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When you launch some custom code, e.g. custom create new site and provisioning of this site, you can use SPLongOperation to display a modal dialog box with a green spinning wheel indicating something is progressing in the background.

Does anyone have an idea how you can create a modal dialog window which gives the outcome of some intermediate finished actions? For example:

  • Site creation -> done!
  • Provisioning -> ongoing

It's like the behavior of the dialog box you receive when creating a new search service application (two stages and their status).

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The SPLongOperation class has two properties, LeadingHTML and TrailingHTML, that can be used to set two areas in the default Long Operation modal dialog when the job starts. Unfortunately, although you can change these properties while the job is in progress, the change isn't reflected in the dialog.

This blog post provides a custom SPLongOperation descendant that can make these changes appear on the dialog. Basically, how it works is:

  1. Wrap the initial LeadingHTML and TrailingHTML values in span elements with known IDs.
  2. When the user updates either property, push JavaScript to the client with Response.Write and Response.Flush that replaces the content of the relevant span with the new value.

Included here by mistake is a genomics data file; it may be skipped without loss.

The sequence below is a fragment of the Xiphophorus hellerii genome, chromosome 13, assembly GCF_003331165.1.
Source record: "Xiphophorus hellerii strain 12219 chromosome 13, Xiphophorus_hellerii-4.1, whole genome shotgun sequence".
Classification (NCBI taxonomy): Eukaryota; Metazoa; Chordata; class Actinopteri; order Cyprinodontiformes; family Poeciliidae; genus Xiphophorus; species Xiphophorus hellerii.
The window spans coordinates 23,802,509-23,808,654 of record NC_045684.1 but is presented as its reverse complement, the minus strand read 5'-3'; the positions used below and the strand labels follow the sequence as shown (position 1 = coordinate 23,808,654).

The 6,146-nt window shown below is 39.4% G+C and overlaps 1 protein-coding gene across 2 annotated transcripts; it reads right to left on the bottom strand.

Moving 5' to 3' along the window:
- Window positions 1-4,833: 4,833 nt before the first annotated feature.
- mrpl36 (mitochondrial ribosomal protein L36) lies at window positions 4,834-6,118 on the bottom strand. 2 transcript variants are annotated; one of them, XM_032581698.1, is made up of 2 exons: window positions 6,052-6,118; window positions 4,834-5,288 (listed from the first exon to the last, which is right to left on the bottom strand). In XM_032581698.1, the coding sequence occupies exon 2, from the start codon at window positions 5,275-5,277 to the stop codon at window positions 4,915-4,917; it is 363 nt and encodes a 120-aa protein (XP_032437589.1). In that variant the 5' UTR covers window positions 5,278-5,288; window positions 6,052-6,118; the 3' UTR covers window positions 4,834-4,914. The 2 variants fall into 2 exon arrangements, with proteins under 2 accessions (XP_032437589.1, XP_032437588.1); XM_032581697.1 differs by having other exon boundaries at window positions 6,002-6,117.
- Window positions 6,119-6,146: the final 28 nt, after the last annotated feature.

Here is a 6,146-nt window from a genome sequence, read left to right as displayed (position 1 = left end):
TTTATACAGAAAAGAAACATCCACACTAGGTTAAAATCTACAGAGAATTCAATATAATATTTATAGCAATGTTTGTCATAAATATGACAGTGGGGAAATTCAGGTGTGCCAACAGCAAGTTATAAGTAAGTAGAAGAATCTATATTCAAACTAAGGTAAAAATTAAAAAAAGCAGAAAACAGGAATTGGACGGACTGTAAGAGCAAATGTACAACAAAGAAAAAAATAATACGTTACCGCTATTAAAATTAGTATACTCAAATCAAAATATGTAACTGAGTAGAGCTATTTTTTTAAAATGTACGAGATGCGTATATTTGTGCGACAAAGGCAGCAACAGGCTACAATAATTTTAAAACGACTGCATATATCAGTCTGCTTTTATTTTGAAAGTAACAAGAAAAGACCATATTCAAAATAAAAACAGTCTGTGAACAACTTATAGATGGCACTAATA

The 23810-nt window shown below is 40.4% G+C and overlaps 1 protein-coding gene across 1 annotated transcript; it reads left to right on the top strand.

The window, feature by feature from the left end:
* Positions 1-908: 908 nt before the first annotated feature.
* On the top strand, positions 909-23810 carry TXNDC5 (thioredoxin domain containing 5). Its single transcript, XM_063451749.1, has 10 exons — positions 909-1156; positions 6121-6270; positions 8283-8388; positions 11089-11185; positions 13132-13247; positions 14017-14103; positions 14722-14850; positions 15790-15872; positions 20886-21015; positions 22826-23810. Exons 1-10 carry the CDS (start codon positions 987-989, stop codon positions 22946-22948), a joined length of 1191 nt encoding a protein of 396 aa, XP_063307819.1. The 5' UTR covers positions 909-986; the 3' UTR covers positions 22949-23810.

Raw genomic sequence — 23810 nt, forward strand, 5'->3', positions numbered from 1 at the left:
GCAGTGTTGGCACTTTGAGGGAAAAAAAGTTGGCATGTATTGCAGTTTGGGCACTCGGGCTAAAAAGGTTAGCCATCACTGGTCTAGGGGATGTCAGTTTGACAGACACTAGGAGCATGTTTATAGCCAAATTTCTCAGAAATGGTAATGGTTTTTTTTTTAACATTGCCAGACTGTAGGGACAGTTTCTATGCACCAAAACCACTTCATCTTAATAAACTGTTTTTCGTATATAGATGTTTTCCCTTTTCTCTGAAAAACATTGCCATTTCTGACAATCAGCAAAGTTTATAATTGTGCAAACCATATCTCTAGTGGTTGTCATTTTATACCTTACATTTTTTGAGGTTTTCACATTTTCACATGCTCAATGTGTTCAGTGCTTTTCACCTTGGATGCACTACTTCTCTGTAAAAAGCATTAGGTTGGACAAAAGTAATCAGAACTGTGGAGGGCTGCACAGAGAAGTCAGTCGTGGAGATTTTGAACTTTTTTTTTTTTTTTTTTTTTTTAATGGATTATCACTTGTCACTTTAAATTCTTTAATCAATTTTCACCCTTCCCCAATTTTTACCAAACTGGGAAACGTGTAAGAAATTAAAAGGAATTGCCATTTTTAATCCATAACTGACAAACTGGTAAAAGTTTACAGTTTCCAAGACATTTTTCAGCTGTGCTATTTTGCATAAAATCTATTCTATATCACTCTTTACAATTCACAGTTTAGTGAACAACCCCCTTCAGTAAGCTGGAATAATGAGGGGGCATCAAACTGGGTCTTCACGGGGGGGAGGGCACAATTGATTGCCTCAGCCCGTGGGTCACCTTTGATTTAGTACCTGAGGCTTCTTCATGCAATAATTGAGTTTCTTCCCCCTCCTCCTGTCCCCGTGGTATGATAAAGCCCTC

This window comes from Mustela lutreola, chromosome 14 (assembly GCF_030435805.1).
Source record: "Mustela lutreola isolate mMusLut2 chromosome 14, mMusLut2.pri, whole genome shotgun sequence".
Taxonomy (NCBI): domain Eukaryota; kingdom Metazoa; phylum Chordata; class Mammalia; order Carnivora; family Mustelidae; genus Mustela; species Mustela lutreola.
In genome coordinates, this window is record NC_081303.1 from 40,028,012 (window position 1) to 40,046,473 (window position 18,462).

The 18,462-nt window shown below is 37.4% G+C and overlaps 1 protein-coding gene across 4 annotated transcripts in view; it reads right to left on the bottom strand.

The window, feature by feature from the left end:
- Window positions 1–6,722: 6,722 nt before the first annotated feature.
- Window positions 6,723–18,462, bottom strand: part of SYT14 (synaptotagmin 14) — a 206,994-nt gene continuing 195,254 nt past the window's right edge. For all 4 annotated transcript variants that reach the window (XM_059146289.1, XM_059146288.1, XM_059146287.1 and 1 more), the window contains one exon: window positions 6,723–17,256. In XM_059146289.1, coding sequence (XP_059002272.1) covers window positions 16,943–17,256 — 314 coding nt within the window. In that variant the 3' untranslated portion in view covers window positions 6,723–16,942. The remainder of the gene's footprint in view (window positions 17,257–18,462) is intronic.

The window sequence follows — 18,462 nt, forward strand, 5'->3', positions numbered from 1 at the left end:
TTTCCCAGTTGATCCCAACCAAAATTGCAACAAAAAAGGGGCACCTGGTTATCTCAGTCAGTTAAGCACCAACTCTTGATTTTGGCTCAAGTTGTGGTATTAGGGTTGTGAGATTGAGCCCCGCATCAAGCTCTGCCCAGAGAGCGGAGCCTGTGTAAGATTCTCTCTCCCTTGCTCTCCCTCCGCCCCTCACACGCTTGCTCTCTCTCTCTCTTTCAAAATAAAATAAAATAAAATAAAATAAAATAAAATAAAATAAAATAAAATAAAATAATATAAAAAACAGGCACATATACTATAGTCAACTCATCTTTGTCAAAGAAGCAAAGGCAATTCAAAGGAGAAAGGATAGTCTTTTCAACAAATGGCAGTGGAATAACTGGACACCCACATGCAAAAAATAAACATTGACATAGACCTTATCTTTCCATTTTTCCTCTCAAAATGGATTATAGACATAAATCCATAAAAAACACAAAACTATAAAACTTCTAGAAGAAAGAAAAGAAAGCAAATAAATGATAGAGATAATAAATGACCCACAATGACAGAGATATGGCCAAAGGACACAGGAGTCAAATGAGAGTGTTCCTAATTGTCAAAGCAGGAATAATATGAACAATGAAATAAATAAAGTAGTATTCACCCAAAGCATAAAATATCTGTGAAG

(Aside: this class calls Write and Flush on the supplied Page parameter's Response property. Because I couldn't figure out what this Page should be, I wrote custom code instead of using the class and used HttpContext.Current.Response instead. This seemed to work, but my updates always seemed to be one update behind, so I had to put in a dummy Write and Flush after each real one.)

You should be able to use this for what you need - either directly use the supplied class in place of your operation, or take a look inside and emulate it yourself.


Also, in SharePoint 2010 (and maybe before, for all I know) there's the SPStatefulLongOperation class. It's not very well documented, but here's an example of how I might be using it.

SPStatefulLongOperation.Begin(
    "Applying theme to sites.",
    "<span id='trailingSpan'></span>",
    (op) =>
    {
        op.Run((state) =>
        {
            foreach (SPWeb web in site.AllWebs)
            {
                state.Status =
                    "<script type='text/javascript'>" +
                     "document.all.item('trailingSpan').innerText = '" +
                     web.Title +
                     "';" + 
                     "</script>";
                selectedTheme.ApplyTo(web, true);
            }
        });

        op.End("ManageFeatures.aspx?Scope=Site");
    });

This works very similarly to the custom method above: every second, the value of state.Status is written to the Response (via HttpContext.Current) and flushed. Thus you want to be sending JavaScript updating your status element, rather than sending the current status. It's less efficient in that it sends the state even when it hasn't changed, but using the ootb code is a lot cleaner.

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